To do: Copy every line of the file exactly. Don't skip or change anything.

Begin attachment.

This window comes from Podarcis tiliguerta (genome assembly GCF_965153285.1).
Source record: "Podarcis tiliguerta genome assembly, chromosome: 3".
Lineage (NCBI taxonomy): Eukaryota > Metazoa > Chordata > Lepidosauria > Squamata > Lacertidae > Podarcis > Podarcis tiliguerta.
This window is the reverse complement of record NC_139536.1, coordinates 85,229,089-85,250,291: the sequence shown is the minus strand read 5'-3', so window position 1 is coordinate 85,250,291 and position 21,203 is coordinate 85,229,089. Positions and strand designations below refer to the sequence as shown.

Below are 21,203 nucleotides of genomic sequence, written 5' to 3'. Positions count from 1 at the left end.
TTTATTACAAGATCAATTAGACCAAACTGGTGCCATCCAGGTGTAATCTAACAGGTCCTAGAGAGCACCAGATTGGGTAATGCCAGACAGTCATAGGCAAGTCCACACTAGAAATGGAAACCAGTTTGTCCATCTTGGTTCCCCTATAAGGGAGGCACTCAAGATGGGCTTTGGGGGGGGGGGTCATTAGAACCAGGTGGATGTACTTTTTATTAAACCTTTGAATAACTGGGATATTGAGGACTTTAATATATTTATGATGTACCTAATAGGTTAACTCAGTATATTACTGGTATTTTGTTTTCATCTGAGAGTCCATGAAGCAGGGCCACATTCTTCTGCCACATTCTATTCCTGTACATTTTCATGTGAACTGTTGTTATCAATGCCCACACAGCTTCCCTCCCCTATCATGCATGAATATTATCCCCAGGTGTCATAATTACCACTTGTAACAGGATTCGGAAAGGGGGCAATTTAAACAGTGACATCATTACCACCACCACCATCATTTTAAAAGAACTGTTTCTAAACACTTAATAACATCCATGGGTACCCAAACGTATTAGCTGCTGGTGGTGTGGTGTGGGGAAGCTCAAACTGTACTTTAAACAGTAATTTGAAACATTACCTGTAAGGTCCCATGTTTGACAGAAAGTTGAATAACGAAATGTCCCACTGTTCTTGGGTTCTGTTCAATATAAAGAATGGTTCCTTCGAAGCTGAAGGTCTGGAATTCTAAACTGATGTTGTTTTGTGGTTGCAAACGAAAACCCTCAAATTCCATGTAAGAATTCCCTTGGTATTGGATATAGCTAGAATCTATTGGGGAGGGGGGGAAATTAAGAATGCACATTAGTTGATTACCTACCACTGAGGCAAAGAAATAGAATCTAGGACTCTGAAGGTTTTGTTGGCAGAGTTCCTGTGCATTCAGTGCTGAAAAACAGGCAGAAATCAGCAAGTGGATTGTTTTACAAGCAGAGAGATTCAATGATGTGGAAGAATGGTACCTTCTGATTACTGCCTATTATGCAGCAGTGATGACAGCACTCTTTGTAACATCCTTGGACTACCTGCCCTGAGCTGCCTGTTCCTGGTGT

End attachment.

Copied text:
This window comes from Podarcis tiliguerta (genome assembly GCF_965153285.1).
Source record: "Podarcis tiliguerta genome assembly, chromosome: 3".
Lineage (NCBI taxonomy): Eukaryota > Metazoa > Chordata > Lepidosauria > Squamata > Lacertidae > Podarcis > Podarcis tiliguerta.
This window is the reverse complement of record NC_139536.1, coordinates 85,229,089-85,250,291: the sequence shown is the minus strand read 5'-3', so window position 1 is coordinate 85,250,291 and position 21,203 is coordinate 85,229,089. Positions and strand designations below refer to the sequence as shown.

Below are 21,203 nucleotides of genomic sequence, written 5' to 3'. Positions count from 1 at the left end.
TTTATTACAAGATCAATTAGACCAAACTGGTGCCATCCAGGTGTAATCTAACAGGTCCTAGAGAGCACCAGATTGGGTAATGCCAGACAGTCATAGGCAAGTCCACACTAGAAATGGAAACCAGTTTGTCCATCTTGGTTCCCCTATAAGGGAGGCACTCAAGATGGGCTTTGGGGGGGGGGGTCATTAGAACCAGGTGGATGTACTTTTTATTAAACCTTTGAATAACTGGGATATTGAGGACTTTAATATATTTATGATGTACCTAATAGGTTAACTCAGTATATTACTGGTATTTTGTTTTCATCTGAGAGTCCATGAAGCAGGGCCACATTCTTCTGCCACATTCTATTCCTGTACATTTTCATGTGAACTGTTGTTATCAATGCCCACACAGCTTCCCTCCCCTATCATGCATGAATATTATCCCCAGGTGTCATAATTACCACTTGTAACAGGATTCGGAAAGGGGGCAATTTAAACAGTGACATCATTACCACCACCACCATCATTTTAAAAGAACTGTTTCTAAACACTTAATAACATCCATGGGTACCCAAACGTATTAGCTGCTGGTGGTGTGGTGTGGGGAAGCTCAAACTGTACTTTAAACAGTAATTTGAAACATTACCTGTAAGGTCCCATGTTTGACAGAAAGTTGAATAACGAAATGTCCCACTGTTCTTGGGTTCTGTTCAATATAAAGAATGGTTCCTTCGAAGCTGAAGGTCTGGAATTCTAAACTGATGTTGTTTTGTGGTTGCAAACGAAAACCCTCAAATTCCATGTAAGAATTCCCTTGGTATTGGATATAGCTAGAATCTATTGGGGAGGGGGGGAAATTAAGAATGCACATTAGTTGATTACCTACCACTGAGGCAAAGAAATAGAATCTAGGACTCTGAAGGTTTTGTTGGCAGAGTTCCTGTGCATTCAGTGCTGAAAAACAGGCAGAAATCAGCAAGTGGATTGTTTTACAAGCAGAGAGATTCAATGATGTGGAAGAATGGTACCTTCTGATTACTGCCTATTATGCAGCAGTGATGACAGCACTCTTTGTAACATCCTTGGACTACCTGCCCTGAGCTGCCTGTTCCTGGTGT